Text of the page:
Château de Puivert

Puivert, France

The Château de Puivert is a so-called Cathar castle on top of a hill overhanging the village and lake. The construction of the present chateau dates from the 13th century. The first mention is in 1170 when it belonged to the Congost family before the Albigensian Crusade. These lords practised Catharism and were accused as heretics. Then, in November 1210, the castle was subjected for three days to a siege by the army of Thomas Pons de Bruyère, lieutenant of Simon de Montfort. The castle subsequently became the property of the northern barons. All that is left of this older castle is a few sections of wall to the east. A collapse of the natural dam on the lake at the foot of the site caused the destruction of part of the town of Mirepoix, 30 km to the north, in Ariège in 1279. According to legend, this was because a certain Dame Blanche wanted to daydream on the lake shores, which were inaccessible in bad weather. She asked that the water level be lowered and work undertaken to accomplish this goal led to the collapse.

At the start of the 14th century, Thomas de Bruyère (grandson of Pons) and his wife Isabelle de Melun had the new castle built to the east of the old castle. The remains of the old castle are still visible. The coat-of-arms of Isabelle de Melun, who was the daughter of a Grand Chamberlain of France, still exists in the 'new' castle. The building was given a symbolic and picturesque character that can still be seen today.

Today the castle is privately owned. Thanks to its very well preserved keep it has been a location for many films like The Ninth Gate.

The best preserved part of the castle, the square keep measures 15 m by 15 m with a height of 35 m. Originally, it adjoined the manor house. On the west of the tower can be seen pieces of perpendicular masonry, from which it can be deduced that the buildings were joined in this area. The keep comprises

On the fourth floor of the keep is the minstrels' room. It is so called because eight very fine sculptures of musicians with their instruments are represented in the room. Legend has it that the town of Puivert welcomed a great gathering of troubadours in the 12th century. The instruments seen in the room are the bagpipes, flute, tambourin, rebec, lute, gittern, portable organ, psaltery and the bowed hurdy-gurdy.



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La ville, Puivert, France
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Founded: 12th century
Category: Castles and fortifications in France
Historical period: Birth of Capetian dynasty (France)


3.7/5 (based on Google user reviews)

User Reviews

Chris Scruton (2 years ago)
Really quite an amazing place. The owner was very engaging and talked with my friends for an hour about the historical context. It was obviously a defensive structure, but also played a role in the culture of the roaming poets and singers known as troubadours. It would still make a fantastic venue for concerts, as inside the walls is enough space for a soccer match. The château existed in the early 12th century when Eleanor of Aquitaine visited, but must be much older. Highly recommend.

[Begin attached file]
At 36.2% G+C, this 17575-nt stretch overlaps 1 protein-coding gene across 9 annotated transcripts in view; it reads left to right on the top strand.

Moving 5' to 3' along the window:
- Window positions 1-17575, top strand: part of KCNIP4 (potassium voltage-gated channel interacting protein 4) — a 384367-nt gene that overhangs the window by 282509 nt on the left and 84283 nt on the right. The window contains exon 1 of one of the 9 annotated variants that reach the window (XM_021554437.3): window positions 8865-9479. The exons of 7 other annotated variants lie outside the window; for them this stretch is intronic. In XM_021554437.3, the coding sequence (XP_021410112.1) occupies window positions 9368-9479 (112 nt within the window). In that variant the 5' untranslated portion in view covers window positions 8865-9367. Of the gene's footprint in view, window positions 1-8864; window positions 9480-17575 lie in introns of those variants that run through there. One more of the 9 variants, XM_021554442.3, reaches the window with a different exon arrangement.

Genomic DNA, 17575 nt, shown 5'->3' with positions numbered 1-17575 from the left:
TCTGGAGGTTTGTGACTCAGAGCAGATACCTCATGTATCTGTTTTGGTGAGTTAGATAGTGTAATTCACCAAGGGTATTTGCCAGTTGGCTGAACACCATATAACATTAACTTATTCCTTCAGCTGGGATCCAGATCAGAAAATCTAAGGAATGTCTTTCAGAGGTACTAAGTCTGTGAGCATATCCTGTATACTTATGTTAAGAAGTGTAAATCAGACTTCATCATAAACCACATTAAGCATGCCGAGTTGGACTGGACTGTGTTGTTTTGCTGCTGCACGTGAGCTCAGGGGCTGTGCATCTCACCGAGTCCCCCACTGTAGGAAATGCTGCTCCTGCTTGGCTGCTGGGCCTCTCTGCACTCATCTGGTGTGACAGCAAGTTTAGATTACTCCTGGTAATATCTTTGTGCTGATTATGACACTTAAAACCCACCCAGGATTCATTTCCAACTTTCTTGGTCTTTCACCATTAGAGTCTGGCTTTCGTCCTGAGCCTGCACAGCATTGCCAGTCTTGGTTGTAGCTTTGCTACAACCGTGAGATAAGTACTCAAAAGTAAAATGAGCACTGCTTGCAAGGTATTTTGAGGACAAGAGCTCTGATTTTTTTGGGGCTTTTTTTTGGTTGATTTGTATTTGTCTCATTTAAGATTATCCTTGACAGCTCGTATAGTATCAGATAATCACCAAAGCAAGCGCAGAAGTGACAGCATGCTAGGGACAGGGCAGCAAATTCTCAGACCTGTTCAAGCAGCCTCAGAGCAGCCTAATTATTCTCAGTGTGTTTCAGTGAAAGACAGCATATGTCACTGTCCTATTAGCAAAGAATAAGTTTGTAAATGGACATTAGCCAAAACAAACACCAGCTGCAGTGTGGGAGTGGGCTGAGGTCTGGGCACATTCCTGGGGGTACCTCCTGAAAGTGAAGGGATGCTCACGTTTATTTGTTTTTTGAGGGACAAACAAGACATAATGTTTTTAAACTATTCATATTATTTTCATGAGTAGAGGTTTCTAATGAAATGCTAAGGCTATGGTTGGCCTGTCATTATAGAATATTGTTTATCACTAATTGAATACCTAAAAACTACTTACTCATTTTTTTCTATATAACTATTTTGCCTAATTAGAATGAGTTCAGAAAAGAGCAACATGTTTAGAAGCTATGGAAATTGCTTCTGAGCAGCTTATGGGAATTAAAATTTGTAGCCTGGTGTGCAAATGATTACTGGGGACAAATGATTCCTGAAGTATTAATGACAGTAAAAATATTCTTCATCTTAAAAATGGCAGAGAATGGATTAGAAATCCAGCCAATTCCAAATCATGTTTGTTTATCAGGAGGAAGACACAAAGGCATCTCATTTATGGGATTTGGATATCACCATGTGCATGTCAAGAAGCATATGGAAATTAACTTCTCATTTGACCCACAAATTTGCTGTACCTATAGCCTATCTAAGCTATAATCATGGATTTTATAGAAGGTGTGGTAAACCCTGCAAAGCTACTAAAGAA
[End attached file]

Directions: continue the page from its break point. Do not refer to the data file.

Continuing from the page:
Tassilo Kubitz (2 years ago)
The weather during our visit was very changeable. The heavy drizzle in between created a suitable atmosphere, because life was certainly not comfortable back then. Luckily the castle is not only made of old stones - although it already looks very dilapidated - it also offers a kind of museum on four floors in one of the big towers. That way we stayed dry and were able to familiarize ourselves even better with life back then. Knight's hall, music hall and a chapel with many original props. Don't forget your flashlight at your smart phone! Just as the driveway to the parking lot with a 12% gradient and a one-lane road is not for everyone, the castle and the stairs to the floors are guaranteed not to be barrier-free. But the view and the atmosphere were unique and fortunately there weren't that many other tourists there in this weather. The 7€ entrance fee per person is justified, because such a castle cannot survive without support.
Steve Collins (2 years ago)
Great place, well looked after, takes you back in time, the chateau is superb ! And the view is tremendous, well worth the visit !
Teodor Husar (2 years ago)
I wasted 7euros on this ruin, there are 4 chambers you can visit but nothing special to see. Only pleasant aspect was a lady always and a guy playing some type of old instruments in one of the chambers, still not worth the money. And you can't climb on the roof for the best view. Of course you won't get a receipt and you can only pay cash.
Paul Lamot (2 years ago)
The castle itself is nice and well worth a visit. It is small, but with the exception of part of the wall well preserved. The young lady playing a rendition of medieval music was a nice touch. The plastic boards in some windows, the car and horse in the courtyard a bit less. The first being in the way of good pictures and the second rather overly friendly. The young teen boy claiming to be the owner and therefore entitled to go outside the fences a weird touch. I somehow don't think that that would protect him from sliding down a steep hill. In short: nice place, easy access and giving a good impression of what a castle was.
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